What populations of youth experiencing homelessness and who have runaway should be part of the CE process?

Date Published: August 2016

Print ShareThis


Under current regulations, coordinated entry (CE), at a minimum, must serve youth defined as homeless and at-risk of homelessness by HUD. However, HUD and HHS strongly encourage communities to also include youth considered homeless or runaway by other federal definitions*. The CE process will encounter youth when they are in various stages of experiencing a housing-related crisis and should be designed to accommodate a broad range of youth who are experiencing homelessness, have runaway, and who are at-risk of homelessness. Through the CE process, Continuums of Care (CoCs) can coordinate non HUD-funded housing and supportive services, as well as HUD-funded Emergency Solutions Grants (ESG) and non-homelessness dedicated HUD programs that may be able to serve those youths who are considered “homeless,” “runaway,” or “at-risk” by other federal definitions. It is important for CoCs to work towards building a broad range of resources that include homelessness prevention, family interventions, an array of housing interventions that include supportive services, and connections to mainstream resources in order to best serve a broad range of youth who are experiencing homelessness, have runaway, and are at-risk of homelessness. The inclusion of a broad range of stakeholders in the CoC, and the implementation and development of the CE process, will help ensure this goal is met.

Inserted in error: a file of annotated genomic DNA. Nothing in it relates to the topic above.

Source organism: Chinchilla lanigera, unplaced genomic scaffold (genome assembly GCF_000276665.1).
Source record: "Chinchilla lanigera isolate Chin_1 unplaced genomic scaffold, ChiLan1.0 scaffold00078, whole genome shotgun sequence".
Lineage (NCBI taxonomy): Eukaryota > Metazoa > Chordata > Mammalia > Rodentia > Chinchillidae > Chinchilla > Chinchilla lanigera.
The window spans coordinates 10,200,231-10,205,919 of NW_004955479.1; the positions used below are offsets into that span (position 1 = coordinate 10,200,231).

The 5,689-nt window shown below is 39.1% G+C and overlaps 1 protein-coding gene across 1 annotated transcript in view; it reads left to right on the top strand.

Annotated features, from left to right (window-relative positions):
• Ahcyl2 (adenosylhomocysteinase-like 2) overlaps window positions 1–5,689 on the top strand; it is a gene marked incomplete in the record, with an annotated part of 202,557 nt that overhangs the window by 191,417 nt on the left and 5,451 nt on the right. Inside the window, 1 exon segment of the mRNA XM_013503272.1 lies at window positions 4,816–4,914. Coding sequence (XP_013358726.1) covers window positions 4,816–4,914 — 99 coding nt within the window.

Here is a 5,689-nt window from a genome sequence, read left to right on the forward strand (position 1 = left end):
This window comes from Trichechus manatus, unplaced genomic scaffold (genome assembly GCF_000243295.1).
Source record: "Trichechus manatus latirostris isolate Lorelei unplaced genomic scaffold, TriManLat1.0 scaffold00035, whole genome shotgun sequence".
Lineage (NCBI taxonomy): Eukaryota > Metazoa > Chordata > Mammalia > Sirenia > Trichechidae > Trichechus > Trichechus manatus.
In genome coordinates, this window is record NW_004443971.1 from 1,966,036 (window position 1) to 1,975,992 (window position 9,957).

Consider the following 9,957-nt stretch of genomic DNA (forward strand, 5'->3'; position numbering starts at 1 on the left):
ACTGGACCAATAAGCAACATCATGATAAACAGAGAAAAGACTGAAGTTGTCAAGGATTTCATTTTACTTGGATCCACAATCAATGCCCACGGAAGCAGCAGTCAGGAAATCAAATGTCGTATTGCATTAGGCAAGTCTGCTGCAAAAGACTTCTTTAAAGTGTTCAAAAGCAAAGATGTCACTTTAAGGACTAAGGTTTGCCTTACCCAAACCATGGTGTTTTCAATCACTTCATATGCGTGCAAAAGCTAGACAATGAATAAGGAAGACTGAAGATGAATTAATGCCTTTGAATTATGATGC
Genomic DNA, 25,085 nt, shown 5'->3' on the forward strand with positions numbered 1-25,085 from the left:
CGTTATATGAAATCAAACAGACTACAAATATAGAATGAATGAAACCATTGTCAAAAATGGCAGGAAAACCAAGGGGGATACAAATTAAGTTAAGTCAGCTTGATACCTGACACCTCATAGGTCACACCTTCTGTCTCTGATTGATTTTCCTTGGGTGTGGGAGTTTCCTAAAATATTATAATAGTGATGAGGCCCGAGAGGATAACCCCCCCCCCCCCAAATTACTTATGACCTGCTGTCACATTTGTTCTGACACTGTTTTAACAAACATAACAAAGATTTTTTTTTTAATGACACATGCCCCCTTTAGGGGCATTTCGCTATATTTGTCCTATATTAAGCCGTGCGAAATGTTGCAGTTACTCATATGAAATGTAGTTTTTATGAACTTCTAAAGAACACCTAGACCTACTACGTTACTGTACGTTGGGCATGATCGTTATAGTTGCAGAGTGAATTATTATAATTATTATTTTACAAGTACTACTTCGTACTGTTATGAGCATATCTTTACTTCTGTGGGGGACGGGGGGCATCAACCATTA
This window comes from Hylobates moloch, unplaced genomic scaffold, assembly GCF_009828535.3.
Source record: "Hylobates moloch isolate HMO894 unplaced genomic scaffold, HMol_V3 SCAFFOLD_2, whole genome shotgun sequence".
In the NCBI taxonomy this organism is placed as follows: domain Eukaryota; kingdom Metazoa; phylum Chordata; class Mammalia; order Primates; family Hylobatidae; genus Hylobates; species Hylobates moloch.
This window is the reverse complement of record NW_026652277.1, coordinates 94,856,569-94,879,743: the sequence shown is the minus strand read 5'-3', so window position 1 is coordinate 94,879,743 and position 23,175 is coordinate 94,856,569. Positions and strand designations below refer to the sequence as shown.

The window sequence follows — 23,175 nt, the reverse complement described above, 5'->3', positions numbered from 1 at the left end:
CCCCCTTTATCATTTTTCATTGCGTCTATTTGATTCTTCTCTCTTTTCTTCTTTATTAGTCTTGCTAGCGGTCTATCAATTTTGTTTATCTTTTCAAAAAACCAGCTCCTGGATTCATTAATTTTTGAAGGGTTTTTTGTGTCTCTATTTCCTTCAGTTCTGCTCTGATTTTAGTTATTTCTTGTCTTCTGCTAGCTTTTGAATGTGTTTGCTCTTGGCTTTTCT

When working with the broad range of youth, communities may pay particular attention to the unique needs of vulnerable subpopulations including youth who are either overrepresented in the unaccompanied homeless youth population or are particularly vulnerable to the effects of homelessness, such as:

  • Youth under the age of 18
  • Pregnant and parenting youth
  • Youth involved or formerly involved in the child welfare system
  • Youth involved or formerly involved in the juvenile justice system
  • Youth fleeing or attempting to flee from trafficking or other unsafe living environments
  • Youth who identify as lesbian, gay, bisexual, transgender, or questioning (LGBTQ)
  • Native American youth
  • Youth with special needs or disabilities, including severe behavioral and mental health needs
  • Youth who are sharing the housing of others due to loss of housing or economic hardship
  • Youth who have run away from home without parental consent
  • Youth of color

Coordination with non-youth partners is critical when considering subpopulation approaches as their resource and support needs overlap with non-youth specific providers. For example, pregnant and parenting youth should have access to and may be better served by family-specific resources and youth fleeing unsafe situations may be better served by domestic violence or trafficking-specific resources.

*View the Definition of Runaway and Homeless Youth as defined by the Runaway and Homeless Youth Act. View the Definition of Homeless Children and Youths as defined by Subtitle VII-B of the McKinney-Vento Homeless Assistance Act.

Tags: CoC Program Requirements - Coordinated Entry ESG Program Requirements - Coordinated Entry

Links in This FAQ